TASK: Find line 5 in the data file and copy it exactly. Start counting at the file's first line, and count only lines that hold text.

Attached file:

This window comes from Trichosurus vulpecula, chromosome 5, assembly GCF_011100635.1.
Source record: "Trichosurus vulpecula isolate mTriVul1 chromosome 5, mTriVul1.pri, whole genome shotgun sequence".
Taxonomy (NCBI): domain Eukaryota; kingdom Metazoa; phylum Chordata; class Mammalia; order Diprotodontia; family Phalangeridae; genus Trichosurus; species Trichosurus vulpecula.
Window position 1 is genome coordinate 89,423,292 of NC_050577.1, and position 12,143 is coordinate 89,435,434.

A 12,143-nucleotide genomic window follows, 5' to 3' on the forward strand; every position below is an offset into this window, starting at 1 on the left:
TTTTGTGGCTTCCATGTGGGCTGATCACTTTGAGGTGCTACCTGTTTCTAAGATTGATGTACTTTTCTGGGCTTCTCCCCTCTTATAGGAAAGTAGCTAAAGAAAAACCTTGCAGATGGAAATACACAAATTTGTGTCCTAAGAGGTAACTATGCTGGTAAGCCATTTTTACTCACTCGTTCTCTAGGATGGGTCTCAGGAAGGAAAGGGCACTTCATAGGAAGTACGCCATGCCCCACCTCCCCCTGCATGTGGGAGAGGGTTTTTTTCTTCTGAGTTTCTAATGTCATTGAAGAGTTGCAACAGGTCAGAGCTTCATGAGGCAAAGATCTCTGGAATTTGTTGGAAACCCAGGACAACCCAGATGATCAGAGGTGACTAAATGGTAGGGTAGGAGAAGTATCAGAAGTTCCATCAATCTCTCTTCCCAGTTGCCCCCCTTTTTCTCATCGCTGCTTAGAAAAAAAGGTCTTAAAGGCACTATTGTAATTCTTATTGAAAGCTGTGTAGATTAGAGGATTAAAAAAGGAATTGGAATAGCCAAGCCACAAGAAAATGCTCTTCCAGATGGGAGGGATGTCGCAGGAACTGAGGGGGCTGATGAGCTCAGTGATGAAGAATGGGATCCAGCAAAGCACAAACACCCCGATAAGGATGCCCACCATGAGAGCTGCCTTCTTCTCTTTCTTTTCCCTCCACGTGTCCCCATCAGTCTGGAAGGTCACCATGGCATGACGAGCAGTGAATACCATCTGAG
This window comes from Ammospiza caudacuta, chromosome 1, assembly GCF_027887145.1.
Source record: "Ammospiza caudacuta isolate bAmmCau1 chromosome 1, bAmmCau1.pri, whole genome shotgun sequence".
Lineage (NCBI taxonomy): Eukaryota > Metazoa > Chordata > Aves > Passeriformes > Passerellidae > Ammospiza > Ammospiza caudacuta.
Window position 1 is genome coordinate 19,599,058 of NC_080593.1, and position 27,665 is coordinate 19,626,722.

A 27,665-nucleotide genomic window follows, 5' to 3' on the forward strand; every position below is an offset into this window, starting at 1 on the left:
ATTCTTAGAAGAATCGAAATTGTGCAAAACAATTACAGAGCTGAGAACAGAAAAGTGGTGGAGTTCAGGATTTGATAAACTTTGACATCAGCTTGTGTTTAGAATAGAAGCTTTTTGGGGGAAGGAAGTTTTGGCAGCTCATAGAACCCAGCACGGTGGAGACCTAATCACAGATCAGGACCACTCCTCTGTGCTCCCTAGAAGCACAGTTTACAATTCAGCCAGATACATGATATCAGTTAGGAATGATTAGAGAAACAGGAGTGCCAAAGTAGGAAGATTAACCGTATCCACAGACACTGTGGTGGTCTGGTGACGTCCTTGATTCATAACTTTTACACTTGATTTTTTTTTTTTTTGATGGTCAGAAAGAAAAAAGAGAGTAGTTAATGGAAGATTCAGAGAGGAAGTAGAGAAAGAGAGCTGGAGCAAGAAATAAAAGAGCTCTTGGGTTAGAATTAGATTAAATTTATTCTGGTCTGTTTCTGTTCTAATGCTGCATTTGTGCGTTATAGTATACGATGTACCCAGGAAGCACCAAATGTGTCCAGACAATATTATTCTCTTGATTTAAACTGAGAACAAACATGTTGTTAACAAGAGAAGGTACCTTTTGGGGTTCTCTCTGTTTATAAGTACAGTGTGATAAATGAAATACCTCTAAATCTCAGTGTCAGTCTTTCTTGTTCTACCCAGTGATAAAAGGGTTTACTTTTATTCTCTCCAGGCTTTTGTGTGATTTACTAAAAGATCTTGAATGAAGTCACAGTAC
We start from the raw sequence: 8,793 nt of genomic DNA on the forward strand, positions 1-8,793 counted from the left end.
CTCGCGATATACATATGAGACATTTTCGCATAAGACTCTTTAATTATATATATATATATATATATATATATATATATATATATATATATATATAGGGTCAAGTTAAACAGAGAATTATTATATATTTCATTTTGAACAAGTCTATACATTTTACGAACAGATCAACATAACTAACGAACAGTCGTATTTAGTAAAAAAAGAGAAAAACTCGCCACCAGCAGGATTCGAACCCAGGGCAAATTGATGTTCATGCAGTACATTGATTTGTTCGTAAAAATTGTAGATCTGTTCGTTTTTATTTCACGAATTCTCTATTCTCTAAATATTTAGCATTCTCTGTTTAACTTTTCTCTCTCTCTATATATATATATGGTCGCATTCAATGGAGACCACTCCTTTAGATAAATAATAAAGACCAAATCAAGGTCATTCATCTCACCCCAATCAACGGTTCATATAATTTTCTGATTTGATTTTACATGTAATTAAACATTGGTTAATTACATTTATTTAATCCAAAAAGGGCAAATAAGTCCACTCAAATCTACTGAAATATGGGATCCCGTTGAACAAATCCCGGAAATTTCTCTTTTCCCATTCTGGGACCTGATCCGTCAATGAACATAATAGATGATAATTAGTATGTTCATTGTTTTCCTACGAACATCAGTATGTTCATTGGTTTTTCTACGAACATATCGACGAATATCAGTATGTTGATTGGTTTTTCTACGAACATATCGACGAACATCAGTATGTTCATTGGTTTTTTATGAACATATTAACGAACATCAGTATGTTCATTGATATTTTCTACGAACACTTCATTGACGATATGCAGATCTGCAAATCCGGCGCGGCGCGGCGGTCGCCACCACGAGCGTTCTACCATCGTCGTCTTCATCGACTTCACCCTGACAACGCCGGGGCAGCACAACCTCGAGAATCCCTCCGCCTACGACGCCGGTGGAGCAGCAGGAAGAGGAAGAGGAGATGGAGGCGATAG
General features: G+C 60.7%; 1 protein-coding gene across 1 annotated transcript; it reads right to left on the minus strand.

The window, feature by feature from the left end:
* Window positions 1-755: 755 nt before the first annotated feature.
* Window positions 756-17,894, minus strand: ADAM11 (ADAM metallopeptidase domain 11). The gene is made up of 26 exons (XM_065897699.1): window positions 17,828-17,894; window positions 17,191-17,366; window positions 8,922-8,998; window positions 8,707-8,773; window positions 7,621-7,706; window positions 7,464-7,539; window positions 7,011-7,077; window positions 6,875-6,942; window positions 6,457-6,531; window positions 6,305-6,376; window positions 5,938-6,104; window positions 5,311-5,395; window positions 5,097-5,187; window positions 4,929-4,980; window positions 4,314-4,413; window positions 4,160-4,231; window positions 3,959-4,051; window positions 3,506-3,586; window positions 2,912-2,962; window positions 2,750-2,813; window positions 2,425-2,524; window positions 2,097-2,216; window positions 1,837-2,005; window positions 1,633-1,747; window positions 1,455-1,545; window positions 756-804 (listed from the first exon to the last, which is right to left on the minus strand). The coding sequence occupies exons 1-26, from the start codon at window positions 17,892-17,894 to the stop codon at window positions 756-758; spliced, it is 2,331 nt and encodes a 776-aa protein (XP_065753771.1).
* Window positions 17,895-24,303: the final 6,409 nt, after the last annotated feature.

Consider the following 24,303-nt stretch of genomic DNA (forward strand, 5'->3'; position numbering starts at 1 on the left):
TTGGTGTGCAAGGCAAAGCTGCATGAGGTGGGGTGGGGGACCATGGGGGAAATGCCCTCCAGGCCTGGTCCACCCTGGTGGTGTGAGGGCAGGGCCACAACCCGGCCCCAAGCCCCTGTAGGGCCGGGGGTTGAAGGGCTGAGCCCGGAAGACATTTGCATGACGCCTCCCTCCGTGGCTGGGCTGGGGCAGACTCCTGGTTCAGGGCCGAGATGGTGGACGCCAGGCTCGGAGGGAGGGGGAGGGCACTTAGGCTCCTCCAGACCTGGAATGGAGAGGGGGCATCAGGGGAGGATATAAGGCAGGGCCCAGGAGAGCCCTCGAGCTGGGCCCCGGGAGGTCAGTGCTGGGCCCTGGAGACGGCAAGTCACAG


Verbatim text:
A 12,143-nucleotide genomic window follows, 5' to 3' on the forward strand; every position below is an offset into this window, starting at 1 on the left: